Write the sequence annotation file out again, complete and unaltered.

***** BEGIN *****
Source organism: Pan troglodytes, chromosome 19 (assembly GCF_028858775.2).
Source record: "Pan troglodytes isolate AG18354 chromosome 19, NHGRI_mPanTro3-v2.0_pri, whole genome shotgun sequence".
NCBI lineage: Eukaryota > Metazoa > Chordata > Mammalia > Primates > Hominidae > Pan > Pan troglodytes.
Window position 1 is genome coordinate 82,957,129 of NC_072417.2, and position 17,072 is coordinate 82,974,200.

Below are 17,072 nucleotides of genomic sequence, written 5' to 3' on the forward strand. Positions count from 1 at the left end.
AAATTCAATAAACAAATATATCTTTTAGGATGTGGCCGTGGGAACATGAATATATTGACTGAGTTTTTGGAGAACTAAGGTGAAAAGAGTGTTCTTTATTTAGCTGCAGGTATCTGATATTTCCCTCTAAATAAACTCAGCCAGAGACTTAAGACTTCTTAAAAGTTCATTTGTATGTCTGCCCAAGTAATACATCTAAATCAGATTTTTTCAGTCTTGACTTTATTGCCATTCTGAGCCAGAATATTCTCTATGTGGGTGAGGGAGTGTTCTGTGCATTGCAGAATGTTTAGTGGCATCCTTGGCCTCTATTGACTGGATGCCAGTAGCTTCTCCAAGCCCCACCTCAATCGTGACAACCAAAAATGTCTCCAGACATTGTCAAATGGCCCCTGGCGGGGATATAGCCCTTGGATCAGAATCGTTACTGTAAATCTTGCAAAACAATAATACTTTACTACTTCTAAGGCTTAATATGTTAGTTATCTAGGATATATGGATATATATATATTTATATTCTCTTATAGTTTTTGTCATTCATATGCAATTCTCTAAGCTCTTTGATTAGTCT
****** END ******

Source organism: Pan troglodytes, chromosome 19 (assembly GCF_028858775.2).
Source record: "Pan troglodytes isolate AG18354 chromosome 19, NHGRI_mPanTro3-v2.0_pri, whole genome shotgun sequence".
NCBI lineage: Eukaryota > Metazoa > Chordata > Mammalia > Primates > Hominidae > Pan > Pan troglodytes.
Window position 1 is genome coordinate 82,957,129 of NC_072417.2, and position 17,072 is coordinate 82,974,200.

Below are 17,072 nucleotides of genomic sequence, written 5' to 3' on the forward strand. Positions count from 1 at the left end.
AAATTCAATAAACAAATATATCTTTTAGGATGTGGCCGTGGGAACATGAATATATTGACTGAGTTTTTGGAGAACTAAGGTGAAAAGAGTGTTCTTTATTTAGCTGCAGGTATCTGATATTTCCCTCTAAATAAACTCAGCCAGAGACTTAAGACTTCTTAAAAGTTCATTTGTATGTCTGCCCAAGTAATACATCTAAATCAGATTTTTTCAGTCTTGACTTTATTGCCATTCTGAGCCAGAATATTCTCTATGTGGGTGAGGGAGTGTTCTGTGCATTGCAGAATGTTTAGTGGCATCCTTGGCCTCTATTGACTGGATGCCAGTAGCTTCTCCAAGCCCCACCTCAATCGTGACAACCAAAAATGTCTCCAGACATTGTCAAATGGCCCCTGGCGGGGATATAGCCCTTGGATCAGAATCGTTACTGTAAATCTTGCAAAACAATAATACTTTACTACTTCTAAGGCTTAATATGTTAGTTATCTAGGATATATGGATATATATATATTTATATTCTCTTATAGTTTTTGTCATTCATATGCAATTCTCTAAGCTCTTTGATTAGTCT